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"Spotlight Bigorty's Covert Expression,"

by David K. Shipler January/February 1998 issue of Poverty & Race

The Advisory Board has been charged with a dual mission: to educate and to propose. The two tasks are inextricably linked, and one follows logically on the other. Without a public that is well educated about the insidious workings of racial prejudice, there will be little popular support for proposals that are refined enough to address encrypted bias.

The only consensus on race that now prevails among Americans endorses civil rights laws as tools to attack the most blatant discrimination. But there is no agreement on the finer tools, such as affirmative action and diversity training, because they combat subtler forms of discrimination whose existence many Americans fail to recognize.

Therefore, the Board would do well to throw the Presidential spotlight on the covert expressions of anti-black bigotry that pervade American society: the quiet aversions triggered by skin color, hair styles, dress and accent; the silent assumptions about mental inferiority, dishonesty and violence; the unequal power relationships implicit in most "integrated" institutions. These images often translate into damaging behavior that obstructs blacks' opportunities. If that process can be documented by the President's Initiative, and if such exposure can raise even some Americans' consciousness of the dynamics of stereotyping, the groundwork may be laid for some serious conversation about remedies. First, the Board has to identify the problems, then it can discuss solutions. It cannot be persuasive about remedies until it lays the problems out before the public.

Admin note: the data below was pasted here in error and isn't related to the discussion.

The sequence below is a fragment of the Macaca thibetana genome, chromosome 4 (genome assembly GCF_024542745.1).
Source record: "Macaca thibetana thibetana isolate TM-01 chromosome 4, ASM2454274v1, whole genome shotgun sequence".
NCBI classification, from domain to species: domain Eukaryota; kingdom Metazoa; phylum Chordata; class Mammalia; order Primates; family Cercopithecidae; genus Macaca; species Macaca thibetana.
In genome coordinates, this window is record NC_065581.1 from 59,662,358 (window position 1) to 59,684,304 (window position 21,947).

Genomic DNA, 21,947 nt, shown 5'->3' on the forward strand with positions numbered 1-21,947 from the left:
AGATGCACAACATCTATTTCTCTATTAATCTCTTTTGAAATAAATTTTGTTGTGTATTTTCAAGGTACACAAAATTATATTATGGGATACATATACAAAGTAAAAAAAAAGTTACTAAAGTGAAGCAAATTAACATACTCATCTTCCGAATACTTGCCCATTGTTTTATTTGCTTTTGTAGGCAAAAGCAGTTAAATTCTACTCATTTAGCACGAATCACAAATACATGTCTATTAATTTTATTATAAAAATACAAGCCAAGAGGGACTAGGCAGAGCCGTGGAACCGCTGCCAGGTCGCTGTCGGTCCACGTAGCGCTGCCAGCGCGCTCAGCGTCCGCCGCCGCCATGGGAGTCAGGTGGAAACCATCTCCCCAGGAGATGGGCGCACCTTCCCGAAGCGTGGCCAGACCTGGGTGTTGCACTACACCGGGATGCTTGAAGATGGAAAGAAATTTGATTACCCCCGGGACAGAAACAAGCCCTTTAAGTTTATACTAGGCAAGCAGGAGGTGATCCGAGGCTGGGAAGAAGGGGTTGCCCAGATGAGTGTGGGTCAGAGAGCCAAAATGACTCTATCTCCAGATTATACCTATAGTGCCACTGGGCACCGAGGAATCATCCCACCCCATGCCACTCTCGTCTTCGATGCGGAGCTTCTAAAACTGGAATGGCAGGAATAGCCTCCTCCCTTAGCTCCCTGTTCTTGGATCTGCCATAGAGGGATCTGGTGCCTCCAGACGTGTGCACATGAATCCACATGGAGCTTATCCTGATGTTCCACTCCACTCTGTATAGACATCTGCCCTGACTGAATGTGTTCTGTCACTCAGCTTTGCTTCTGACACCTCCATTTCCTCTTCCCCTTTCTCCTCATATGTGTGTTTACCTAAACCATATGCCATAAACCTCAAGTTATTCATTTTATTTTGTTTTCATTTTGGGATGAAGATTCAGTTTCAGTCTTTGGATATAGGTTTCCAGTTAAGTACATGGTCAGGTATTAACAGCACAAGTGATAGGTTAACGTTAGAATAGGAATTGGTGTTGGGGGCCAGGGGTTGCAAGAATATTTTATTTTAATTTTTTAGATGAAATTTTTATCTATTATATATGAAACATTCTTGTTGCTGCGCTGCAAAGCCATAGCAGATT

Prejudice is merely a thought. In this country in this time, it finds its most fertile ground out of the sunlight, in the shadows cast by facades of polite denial. It is not up to any government agency to counter people's thoughts or to interfere with people's speech. Yet if the goal of educating the public is to be met, it is essential for the Board to call attention to discriminatory actions that emanate from prejudicial thoughts. This is best done with personal testimony from blacks and whites, Asians and Hispanics. One telling anecdote makes a more vivid impression than a volume of theory. It can also trigger helpful discussion about decoding action that may or may not be racist.

Then the connection can be made between the recognition of these subtle patterns of discrimination on the one hand, and, on the other, pragmatic steps toward amelioration. The discussion should focus on which mechanisms can legitimately inhibit the conversion of bias into behavior. Society already intervenes with a multitude of tools: ethics and mores, laws and regulations, workshops and training courses. Which of these work? How can institutions and communities be encouraged to use the successful methods? What new tools can be invented?

Taking a close look at the military, many of whose approaches are easily adaptable to civilian life, can be convincing because most Americans have regard for the armed forces and will treat military leaders' discussions of race as credible. It would be dramatic and helpful to contrast the military with police departments, where racism is endemic; one persuasive argument for developing programs to attack police bias is that the tensions among black and white officers, and between white officers and non-white citizens, are undermining the criminal justice system by damaging the credibility of police evidence.

As a blend of both its educational and programmatic functions, the President's Initiative has the potential to create an information network about the disparate trends in diversity training, about programs that teach tolerance in schools, about corporate efforts to deal with racial issues among employees and other such efforts. There is too little communication now among Americans who work in this field. The Board could make a contribution by finding a way to harness the good will that is now scattered in fragments throughout the land.

David K. Shipler , a former NY Times reporter, is the author of The Working Poor: Invisible in America (Knopf, 2004) and A Country of Strangers: Blacks and Whites in America (Knopf, 1997).

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